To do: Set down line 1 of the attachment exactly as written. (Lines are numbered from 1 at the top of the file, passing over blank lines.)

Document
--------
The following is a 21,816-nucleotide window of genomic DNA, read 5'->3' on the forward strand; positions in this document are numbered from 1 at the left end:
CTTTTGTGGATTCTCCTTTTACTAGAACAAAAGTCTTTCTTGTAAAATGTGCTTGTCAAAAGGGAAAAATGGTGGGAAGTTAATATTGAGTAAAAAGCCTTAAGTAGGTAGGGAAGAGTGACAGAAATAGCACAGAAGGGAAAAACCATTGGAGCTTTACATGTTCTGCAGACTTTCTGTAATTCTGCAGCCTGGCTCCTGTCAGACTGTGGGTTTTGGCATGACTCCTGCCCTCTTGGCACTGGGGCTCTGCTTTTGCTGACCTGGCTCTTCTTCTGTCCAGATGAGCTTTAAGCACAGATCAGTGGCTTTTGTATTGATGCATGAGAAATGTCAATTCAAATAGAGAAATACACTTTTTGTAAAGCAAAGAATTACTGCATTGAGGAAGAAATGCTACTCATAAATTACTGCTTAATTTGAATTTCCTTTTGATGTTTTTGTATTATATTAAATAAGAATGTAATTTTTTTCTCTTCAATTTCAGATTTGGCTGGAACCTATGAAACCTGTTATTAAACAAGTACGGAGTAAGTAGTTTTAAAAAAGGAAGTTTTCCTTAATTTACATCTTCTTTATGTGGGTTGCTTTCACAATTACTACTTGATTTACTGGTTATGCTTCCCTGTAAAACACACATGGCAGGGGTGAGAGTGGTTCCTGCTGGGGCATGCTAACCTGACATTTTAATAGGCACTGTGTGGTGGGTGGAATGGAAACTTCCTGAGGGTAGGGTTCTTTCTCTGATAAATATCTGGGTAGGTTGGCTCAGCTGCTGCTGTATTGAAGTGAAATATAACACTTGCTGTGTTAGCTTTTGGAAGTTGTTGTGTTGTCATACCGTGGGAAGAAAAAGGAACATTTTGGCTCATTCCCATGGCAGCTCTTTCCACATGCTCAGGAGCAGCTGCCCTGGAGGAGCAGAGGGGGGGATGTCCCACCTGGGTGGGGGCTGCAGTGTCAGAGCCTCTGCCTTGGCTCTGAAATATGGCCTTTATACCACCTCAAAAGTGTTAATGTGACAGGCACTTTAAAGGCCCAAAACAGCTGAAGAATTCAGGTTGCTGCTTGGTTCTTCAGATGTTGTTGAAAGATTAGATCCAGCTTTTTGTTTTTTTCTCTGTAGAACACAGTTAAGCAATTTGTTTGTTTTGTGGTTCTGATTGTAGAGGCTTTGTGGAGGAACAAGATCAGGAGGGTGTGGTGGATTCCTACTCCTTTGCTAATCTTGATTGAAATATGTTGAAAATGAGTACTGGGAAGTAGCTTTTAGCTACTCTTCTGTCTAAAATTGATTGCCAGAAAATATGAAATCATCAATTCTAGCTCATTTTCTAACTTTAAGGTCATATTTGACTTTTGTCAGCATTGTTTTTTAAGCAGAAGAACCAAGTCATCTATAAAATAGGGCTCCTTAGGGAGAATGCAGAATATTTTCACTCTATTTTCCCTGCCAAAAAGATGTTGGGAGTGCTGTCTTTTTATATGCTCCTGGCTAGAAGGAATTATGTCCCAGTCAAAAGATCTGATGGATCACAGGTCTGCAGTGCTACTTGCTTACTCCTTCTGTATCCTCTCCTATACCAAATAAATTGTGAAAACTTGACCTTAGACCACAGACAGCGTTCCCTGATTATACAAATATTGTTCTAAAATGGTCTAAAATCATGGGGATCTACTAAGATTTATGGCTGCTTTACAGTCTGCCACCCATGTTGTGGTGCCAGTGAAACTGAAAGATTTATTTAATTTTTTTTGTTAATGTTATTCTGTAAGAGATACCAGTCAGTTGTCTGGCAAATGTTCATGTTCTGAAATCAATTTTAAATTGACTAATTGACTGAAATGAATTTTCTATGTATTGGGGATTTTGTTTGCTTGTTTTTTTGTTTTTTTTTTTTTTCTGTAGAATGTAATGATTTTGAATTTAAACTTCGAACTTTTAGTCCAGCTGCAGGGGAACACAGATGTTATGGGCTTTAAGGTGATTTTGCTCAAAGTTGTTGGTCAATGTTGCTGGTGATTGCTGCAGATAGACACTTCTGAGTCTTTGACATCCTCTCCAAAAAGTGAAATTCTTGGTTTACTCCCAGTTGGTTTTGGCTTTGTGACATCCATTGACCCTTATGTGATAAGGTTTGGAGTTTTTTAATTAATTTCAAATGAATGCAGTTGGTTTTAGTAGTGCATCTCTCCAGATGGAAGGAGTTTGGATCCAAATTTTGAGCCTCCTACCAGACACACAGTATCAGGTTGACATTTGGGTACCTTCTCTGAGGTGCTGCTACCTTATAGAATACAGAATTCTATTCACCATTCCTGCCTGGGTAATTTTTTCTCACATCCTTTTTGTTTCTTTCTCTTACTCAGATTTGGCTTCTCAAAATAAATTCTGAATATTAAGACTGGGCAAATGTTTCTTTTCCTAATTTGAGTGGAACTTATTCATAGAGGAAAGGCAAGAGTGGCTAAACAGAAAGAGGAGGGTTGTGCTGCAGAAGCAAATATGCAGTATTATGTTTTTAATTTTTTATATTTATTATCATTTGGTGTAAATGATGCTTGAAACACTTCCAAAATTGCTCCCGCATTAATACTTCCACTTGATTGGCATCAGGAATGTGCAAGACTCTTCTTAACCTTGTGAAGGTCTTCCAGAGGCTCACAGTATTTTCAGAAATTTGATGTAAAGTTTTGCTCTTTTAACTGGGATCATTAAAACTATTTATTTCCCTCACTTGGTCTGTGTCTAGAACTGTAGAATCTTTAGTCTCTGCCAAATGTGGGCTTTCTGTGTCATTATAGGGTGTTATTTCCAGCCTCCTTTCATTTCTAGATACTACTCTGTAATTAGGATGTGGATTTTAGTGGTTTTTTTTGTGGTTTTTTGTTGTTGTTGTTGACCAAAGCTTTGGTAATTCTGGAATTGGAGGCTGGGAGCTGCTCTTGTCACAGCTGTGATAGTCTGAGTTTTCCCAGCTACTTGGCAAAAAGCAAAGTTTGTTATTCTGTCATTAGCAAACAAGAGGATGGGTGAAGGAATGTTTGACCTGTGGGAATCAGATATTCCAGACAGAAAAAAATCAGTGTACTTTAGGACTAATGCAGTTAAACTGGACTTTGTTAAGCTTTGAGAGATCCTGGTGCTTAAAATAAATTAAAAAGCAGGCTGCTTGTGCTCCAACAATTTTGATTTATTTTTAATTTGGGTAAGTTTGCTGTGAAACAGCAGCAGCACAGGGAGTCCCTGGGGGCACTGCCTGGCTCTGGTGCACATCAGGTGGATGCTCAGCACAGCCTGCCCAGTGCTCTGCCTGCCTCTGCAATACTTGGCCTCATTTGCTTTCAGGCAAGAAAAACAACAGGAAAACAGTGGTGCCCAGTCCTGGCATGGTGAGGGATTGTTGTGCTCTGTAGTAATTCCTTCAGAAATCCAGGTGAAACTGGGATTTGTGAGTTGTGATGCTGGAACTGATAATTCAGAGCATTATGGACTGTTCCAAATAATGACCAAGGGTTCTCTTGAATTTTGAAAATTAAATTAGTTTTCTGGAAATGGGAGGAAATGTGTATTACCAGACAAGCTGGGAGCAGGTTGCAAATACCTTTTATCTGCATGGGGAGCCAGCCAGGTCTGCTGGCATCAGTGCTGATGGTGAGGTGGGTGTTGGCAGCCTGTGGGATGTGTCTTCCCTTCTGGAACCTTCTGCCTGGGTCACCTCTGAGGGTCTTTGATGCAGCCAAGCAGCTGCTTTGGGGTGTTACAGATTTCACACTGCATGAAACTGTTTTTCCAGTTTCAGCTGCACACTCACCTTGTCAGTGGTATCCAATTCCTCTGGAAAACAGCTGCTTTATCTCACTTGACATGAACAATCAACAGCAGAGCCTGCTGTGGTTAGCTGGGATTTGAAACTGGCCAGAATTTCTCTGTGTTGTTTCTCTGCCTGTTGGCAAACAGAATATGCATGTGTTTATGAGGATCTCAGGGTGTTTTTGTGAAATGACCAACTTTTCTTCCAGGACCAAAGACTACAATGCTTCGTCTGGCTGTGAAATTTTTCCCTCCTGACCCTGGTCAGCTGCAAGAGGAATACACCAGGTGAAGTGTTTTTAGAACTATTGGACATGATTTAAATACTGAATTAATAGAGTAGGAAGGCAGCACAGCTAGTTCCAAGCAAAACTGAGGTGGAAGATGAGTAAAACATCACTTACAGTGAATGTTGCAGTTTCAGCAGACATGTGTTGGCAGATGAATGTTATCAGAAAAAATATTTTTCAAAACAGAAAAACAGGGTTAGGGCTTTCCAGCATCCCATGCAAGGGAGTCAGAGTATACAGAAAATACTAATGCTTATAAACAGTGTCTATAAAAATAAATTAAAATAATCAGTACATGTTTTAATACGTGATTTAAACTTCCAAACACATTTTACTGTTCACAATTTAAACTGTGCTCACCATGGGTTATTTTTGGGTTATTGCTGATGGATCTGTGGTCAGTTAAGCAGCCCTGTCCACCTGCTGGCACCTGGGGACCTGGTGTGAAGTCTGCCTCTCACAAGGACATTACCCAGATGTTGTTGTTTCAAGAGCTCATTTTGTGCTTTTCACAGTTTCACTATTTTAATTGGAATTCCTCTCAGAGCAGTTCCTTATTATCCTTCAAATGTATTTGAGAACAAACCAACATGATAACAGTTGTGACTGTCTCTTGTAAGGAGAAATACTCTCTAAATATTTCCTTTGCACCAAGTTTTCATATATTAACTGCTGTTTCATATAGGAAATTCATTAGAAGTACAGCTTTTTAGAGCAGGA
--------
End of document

The following is a 21,816-nucleotide window of genomic DNA, read 5'->3' on the forward strand; positions in this document are numbered from 1 at the left end: